A pro-life group in Texas has enlisted a woman to pose as a pregnant teen in a campaign designed to catch abortion clinics that might break the law.
Life Dynamics said one of its activists has called more than 800 abortion clinics nationwide in recent months, pretending to be a 13-year-old girl impregnated by her 22-year-old boyfriend. What she learned is that more than 90 percent of the clinic employees handling the calls said they would conceal the information provided by the caller, according to Life Dynamics president Mark Crutcher.
Such an action would be a violation of the law in states that require the reporting of sexual abuse of a minor. A 22-year-old having sex with a 13-year-old is considered statutory rape in all 50 states.
Most of the clinics receiving the telephone calls are affiliated with the Planned Parenthood Federation of America.
Crutcher, who has released tape recordings of the calls, said some clinic employees told the caller how to avoid detection and circumvent parental notification laws.
In several cases, according to Crutcher, the caller was encouraged to conceal her age or her boyfriend's age or give false names to lessen the chance that the boyfriend could be charged with statutory rape.
Planned Parenthood officials sharply criticized the Life Dynamics campaign.
"Their attacks are trying to damage Planned Parenthood, and also eliminate reproductive health services in this country," said president Gloria Feldt. "They'll use any tactics they can."
Feldt said Planned Parenthood expects its employees to comply with state laws, but also encourages them to "provide callers with what I'd call a comfort level."
"Here's someone who's calling me who's worried, scared," said Feldt, putting herself in the role of a clinic staffer. "How can I help her feel comfortable, get her to the professionals who can help?"
Life Dynamics also targeted clinics operated by the National Abortion Federation.
"As far as we're aware, our clinics are in full compliance with state laws," said its spokeswoman, Stephanie Mueller.
Mueller said laws on reporting statutory rape vary from state to state, often affording some discretion to health care professionals.
"In most instances, the law recognizes that the one-size-fits-all approach doesn't work on such a sensitive issue," she said.
Clinic operators "have made a conscious decision to conceal the sexual exploitation of children and protect the men who commit these crimes," Crutcher said. He challenged law enforcement authorities to investigate.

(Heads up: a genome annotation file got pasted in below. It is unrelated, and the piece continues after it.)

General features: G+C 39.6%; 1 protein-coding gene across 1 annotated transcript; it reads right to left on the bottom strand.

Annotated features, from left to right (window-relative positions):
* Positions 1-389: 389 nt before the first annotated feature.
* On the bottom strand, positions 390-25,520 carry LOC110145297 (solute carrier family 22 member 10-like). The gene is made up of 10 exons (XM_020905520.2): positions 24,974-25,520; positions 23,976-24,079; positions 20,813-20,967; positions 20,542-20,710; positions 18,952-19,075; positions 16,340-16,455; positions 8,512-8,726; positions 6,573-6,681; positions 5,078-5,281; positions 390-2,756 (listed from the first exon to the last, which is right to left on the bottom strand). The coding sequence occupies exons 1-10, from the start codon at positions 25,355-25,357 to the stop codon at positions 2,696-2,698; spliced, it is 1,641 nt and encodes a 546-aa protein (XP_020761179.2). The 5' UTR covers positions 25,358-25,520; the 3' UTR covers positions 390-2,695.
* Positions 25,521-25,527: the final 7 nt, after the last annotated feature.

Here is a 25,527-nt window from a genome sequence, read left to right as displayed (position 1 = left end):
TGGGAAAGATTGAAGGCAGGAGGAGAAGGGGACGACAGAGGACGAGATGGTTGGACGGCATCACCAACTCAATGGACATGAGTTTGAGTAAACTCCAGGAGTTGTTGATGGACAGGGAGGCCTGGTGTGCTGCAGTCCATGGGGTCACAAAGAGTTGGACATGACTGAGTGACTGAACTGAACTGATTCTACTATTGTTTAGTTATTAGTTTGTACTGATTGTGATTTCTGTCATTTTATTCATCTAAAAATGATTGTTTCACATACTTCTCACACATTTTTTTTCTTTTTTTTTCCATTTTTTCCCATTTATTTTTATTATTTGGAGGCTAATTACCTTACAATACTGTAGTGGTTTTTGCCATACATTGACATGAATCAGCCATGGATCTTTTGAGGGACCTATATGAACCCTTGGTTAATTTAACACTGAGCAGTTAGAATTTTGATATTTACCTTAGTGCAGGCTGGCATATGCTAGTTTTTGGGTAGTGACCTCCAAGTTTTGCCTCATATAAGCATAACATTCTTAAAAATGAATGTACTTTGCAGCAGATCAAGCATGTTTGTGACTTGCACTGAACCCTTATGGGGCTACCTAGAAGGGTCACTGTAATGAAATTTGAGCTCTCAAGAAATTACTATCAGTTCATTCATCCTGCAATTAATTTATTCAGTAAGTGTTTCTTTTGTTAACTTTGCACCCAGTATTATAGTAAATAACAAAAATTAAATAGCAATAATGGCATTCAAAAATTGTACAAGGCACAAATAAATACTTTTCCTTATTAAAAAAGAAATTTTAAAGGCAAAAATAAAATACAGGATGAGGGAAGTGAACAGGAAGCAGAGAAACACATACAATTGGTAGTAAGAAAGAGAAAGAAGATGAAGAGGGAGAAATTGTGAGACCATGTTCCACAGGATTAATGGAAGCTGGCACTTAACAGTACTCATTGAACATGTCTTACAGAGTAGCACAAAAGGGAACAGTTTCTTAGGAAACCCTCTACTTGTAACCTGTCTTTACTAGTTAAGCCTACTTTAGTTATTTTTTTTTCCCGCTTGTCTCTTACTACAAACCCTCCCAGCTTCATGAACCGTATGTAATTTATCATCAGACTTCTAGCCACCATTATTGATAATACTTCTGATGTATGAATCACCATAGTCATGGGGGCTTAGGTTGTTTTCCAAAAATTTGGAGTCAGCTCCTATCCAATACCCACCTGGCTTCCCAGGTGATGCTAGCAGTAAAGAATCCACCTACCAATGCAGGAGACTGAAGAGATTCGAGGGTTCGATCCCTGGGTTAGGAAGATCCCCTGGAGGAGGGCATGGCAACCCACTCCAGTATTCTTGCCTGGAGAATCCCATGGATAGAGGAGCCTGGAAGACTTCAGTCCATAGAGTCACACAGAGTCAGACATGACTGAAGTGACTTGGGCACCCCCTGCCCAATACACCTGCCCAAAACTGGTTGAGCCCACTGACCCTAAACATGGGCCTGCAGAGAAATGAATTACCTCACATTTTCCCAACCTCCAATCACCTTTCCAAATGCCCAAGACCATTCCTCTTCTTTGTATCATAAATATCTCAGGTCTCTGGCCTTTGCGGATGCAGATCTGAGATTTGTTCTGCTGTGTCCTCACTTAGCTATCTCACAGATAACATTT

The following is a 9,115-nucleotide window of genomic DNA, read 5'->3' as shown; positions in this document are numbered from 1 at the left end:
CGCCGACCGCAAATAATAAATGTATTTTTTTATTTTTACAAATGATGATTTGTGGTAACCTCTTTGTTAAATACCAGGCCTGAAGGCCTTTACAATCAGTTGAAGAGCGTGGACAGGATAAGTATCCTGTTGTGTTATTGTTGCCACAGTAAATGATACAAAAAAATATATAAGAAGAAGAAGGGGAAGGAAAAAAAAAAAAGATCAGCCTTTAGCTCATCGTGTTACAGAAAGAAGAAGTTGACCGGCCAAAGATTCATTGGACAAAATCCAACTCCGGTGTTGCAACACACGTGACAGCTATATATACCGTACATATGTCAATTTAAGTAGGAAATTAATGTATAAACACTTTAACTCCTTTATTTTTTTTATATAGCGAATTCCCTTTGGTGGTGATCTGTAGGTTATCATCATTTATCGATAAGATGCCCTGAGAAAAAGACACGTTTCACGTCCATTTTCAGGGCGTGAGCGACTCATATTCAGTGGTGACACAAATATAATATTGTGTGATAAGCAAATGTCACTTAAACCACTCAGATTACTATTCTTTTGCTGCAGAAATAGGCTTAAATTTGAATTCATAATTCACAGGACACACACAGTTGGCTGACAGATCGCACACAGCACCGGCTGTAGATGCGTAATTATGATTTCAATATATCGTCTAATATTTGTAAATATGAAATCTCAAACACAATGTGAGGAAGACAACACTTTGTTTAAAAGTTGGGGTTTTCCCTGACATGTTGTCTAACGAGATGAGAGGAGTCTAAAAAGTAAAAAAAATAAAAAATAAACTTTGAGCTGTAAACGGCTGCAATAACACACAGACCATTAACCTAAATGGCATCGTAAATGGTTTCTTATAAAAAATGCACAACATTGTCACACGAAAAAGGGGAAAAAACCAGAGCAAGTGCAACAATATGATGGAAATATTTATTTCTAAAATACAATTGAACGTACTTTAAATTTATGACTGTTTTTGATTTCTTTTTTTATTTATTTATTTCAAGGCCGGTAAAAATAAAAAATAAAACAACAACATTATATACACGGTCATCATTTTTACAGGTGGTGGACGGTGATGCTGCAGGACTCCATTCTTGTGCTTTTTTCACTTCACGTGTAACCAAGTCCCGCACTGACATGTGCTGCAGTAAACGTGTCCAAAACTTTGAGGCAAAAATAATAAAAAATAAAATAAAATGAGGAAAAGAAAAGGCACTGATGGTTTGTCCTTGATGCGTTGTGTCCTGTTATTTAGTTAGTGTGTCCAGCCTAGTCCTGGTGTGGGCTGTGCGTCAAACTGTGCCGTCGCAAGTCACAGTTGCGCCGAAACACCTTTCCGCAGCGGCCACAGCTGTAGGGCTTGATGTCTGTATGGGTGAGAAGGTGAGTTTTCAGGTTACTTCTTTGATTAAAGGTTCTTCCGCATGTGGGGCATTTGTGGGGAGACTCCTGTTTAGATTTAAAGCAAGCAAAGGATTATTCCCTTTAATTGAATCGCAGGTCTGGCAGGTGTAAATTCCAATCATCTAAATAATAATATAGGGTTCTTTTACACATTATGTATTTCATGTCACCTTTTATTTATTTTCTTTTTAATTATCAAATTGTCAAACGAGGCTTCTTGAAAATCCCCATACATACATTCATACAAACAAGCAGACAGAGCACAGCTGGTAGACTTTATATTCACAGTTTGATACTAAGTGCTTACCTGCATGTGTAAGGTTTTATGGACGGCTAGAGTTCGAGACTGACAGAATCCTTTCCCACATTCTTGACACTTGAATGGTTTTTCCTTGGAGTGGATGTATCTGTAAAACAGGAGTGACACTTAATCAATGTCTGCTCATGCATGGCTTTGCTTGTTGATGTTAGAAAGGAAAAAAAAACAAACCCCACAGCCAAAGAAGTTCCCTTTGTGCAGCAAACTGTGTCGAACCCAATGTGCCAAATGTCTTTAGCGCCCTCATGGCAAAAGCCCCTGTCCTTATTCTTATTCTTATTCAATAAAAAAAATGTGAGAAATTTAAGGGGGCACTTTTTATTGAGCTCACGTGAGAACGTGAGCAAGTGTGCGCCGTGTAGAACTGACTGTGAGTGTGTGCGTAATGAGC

"Their response depends on how seriously they take sexual abuse of children," he said. "If they don't follow up, there's only one conclusion to reach."
Crutcher said he hopes the Life Dynamics campaign will prompt a cutoff of state funding of abortion clinics and unleash a barrage of lawsuits by parents.
The poseur routine is not the only campaign by Life Dynamics aimed at drawing attention to the hazards of abortion, not only through the medical procedure, but by the irresponsible and dangerous behavior of abortion providers.
Life Dynamics also runs Clinic Worker, a campaign that encourages abortion clinic employees to become spies or whistleblowers, reporting possible legal or ethical violations.
Anti-abortion organizations have also expanded their use of the Internet. In addition to identifying doctors who perform abortions, several sites carry photographs of clinic employees and of women entering clinics to get abortions.
"In this way, mothers who go to kill their babies will be exposed to the world," anti-abortion activist Neal Horsley wrote on an Internet site seeking volunteers to take photographs outside clinics.
Horsley contends, and some legal experts agree, such use of photographs is protected by the First Amendment.
That argument is being tested in court in Illinois, where a woman is suing three activists who allegedly obtained her medical records detailing complications from an abortion. The woman, whose name is being withheld, claims the three violated her privacy after the records and her photo appeared on an anti-abortion Web site last year.
The Associated Press contributed to this report.